Surface clustering of 200-kD glycans was determined by fluorescence imaging. Glycans were labeled through their amino groups of the amino acid portion with 5(6)-carboxyfluorescein-N-hydroxysuccinimidester (Boehringer). Labeled glycans were separated from free labeling substance via a P-6 sizing column (Amersham Biosciences) in 100 mM pyridine-acetate buffer, pH 5.0.
We thank S. Hakomori for providing technical training for experiments involving binding to coated plates, and J. Fritz for helpful discussions.
This work was supported by the Friedrich Miescher Institute, branch of the Novartis Research Foundation, the M.E. Müller Foundation, and the Swiss National Research Foundation.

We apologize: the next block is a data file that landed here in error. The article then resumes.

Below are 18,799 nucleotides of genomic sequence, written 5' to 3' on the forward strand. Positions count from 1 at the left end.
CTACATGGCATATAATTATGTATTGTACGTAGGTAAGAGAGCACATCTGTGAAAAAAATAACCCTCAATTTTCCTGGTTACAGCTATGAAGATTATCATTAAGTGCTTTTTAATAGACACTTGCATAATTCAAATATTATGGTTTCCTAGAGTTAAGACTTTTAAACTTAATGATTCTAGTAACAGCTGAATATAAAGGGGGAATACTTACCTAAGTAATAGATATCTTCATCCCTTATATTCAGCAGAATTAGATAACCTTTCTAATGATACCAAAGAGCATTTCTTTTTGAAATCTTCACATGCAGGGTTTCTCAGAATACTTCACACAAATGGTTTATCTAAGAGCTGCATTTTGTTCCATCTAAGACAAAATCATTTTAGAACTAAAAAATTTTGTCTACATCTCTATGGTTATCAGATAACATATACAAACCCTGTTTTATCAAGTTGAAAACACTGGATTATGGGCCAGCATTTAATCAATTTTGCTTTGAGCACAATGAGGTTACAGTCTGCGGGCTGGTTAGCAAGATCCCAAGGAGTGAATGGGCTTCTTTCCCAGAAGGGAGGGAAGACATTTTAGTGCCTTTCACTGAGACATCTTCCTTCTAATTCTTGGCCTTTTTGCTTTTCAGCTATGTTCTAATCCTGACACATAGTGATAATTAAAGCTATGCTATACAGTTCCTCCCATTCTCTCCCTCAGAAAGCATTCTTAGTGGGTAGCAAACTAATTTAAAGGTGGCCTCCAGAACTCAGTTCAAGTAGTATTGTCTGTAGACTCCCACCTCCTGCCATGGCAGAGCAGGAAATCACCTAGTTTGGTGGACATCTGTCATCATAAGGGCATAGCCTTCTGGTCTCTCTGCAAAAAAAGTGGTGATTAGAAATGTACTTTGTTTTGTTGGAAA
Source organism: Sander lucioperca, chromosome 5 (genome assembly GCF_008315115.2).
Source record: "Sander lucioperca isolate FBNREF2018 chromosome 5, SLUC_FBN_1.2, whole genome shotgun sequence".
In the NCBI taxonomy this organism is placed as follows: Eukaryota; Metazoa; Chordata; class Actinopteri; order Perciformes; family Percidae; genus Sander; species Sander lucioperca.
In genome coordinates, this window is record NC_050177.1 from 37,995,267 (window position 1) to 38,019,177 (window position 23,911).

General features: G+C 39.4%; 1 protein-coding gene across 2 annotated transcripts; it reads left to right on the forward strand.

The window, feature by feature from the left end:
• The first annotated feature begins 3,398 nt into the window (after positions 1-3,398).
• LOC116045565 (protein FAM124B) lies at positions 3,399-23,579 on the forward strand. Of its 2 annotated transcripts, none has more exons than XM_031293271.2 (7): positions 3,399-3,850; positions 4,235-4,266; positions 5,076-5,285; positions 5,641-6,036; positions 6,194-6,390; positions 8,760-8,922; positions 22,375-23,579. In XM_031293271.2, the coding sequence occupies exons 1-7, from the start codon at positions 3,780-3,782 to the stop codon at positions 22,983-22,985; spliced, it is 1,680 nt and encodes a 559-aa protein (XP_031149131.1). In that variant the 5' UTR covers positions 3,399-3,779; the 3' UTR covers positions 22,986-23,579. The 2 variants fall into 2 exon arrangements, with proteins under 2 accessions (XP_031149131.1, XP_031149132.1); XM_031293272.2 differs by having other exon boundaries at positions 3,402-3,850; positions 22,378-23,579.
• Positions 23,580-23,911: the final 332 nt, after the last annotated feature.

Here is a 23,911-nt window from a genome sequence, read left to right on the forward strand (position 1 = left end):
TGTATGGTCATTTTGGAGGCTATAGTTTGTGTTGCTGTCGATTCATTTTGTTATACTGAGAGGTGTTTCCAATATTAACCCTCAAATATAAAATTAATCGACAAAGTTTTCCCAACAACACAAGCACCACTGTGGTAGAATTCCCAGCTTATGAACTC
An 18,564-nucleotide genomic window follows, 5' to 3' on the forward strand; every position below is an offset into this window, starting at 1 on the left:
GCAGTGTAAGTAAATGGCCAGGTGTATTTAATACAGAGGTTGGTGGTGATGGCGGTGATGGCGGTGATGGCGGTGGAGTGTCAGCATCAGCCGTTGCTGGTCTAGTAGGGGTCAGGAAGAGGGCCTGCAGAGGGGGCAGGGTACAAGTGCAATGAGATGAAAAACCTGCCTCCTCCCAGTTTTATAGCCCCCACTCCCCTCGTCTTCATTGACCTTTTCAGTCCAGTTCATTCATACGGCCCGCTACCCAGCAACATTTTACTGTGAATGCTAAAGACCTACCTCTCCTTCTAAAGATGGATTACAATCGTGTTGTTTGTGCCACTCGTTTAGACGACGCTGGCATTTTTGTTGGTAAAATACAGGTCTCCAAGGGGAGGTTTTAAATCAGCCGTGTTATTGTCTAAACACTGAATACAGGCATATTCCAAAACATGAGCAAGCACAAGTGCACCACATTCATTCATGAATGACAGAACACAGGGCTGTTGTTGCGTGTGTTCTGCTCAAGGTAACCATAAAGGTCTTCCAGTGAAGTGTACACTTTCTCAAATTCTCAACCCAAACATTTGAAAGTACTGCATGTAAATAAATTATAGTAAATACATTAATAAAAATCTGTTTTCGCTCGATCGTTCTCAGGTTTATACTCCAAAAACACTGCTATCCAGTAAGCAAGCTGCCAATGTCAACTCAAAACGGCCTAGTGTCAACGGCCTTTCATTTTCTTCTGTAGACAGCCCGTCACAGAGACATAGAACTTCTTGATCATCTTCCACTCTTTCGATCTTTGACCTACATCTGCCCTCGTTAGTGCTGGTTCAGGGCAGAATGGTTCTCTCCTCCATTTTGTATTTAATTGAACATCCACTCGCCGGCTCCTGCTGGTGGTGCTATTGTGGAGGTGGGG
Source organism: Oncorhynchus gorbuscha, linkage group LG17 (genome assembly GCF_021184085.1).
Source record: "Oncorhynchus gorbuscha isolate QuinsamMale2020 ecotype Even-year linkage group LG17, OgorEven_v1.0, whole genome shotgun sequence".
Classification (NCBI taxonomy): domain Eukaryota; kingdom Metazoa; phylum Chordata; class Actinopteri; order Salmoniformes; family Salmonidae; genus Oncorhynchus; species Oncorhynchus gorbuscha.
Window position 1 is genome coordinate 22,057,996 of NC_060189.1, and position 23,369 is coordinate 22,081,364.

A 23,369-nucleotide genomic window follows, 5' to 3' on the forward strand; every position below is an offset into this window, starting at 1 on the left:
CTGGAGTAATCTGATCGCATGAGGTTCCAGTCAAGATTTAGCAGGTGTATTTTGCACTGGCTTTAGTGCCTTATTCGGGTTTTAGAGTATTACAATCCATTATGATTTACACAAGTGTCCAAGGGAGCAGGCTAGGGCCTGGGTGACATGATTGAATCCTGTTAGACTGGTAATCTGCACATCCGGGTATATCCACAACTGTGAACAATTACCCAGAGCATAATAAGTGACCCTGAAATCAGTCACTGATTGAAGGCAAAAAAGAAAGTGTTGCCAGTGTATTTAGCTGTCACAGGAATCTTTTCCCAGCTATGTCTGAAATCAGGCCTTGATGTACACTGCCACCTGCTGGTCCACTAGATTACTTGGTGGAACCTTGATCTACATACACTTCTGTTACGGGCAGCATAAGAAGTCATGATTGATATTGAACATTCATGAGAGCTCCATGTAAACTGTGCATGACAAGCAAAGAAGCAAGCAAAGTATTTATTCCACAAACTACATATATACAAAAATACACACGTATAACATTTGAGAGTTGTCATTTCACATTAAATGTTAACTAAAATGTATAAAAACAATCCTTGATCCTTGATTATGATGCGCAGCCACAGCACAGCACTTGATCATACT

S. Scheuring's present address is Institut Curie, UMR-CNRS 168, LRC-CEA 8, 11 rue Pierre et Marie Curie, 75231 Paris, Cedex 05, France.
Abbreviations used in this paper: AFM, atomic force microscopy; CSW, Ca2+- and Mg2+-free artificial seawater buffered with 20 mM Tris, pH 7.4, supplemented with 2 mM CaCl2; Lex, Lewisx determinant (Galβ1→4[Fucα1→3]GlcNAcβ1→3Galβ1→4Glcβ); pN, piconewtons.